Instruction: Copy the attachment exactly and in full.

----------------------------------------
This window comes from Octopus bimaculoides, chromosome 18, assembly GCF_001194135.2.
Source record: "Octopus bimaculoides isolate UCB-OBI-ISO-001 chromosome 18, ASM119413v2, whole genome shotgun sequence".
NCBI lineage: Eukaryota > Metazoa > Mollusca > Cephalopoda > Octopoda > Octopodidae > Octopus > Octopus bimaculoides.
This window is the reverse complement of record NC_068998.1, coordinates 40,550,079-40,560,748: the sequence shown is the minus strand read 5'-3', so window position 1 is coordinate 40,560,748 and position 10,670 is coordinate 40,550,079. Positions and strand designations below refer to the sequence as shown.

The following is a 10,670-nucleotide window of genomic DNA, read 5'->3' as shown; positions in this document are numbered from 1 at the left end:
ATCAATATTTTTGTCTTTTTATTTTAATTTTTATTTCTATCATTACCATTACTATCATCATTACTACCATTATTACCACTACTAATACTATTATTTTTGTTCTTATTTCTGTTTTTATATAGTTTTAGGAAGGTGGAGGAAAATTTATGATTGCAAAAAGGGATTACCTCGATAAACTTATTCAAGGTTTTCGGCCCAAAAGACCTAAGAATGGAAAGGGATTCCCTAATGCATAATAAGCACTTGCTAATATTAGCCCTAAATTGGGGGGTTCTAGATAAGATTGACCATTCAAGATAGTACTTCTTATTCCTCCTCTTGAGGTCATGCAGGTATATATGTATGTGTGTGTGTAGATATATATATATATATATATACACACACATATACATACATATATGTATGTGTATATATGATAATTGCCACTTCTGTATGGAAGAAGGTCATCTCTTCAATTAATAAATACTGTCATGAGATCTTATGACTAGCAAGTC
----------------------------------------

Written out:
This window comes from Octopus bimaculoides, chromosome 18, assembly GCF_001194135.2.
Source record: "Octopus bimaculoides isolate UCB-OBI-ISO-001 chromosome 18, ASM119413v2, whole genome shotgun sequence".
NCBI lineage: Eukaryota > Metazoa > Mollusca > Cephalopoda > Octopoda > Octopodidae > Octopus > Octopus bimaculoides.
This window is the reverse complement of record NC_068998.1, coordinates 40,550,079-40,560,748: the sequence shown is the minus strand read 5'-3', so window position 1 is coordinate 40,560,748 and position 10,670 is coordinate 40,550,079. Positions and strand designations below refer to the sequence as shown.

The following is a 10,670-nucleotide window of genomic DNA, read 5'->3' as shown; positions in this document are numbered from 1 at the left end:
ATCAATATTTTTGTCTTTTTATTTTAATTTTTATTTCTATCATTACCATTACTATCATCATTACTACCATTATTACCACTACTAATACTATTATTTTTGTTCTTATTTCTGTTTTTATATAGTTTTAGGAAGGTGGAGGAAAATTTATGATTGCAAAAAGGGATTACCTCGATAAACTTATTCAAGGTTTTCGGCCCAAAAGACCTAAGAATGGAAAGGGATTCCCTAATGCATAATAAGCACTTGCTAATATTAGCCCTAAATTGGGGGGTTCTAGATAAGATTGACCATTCAAGATAGTACTTCTTATTCCTCCTCTTGAGGTCATGCAGGTATATATGTATGTGTGTGTGTAGATATATATATATATATATATACACACACATATACATACATATATGTATGTGTATATATGATAATTGCCACTTCTGTATGGAAGAAGGTCATCTCTTCAATTAATAAATACTGTCATGAGATCTTATGACTAGCAAGTC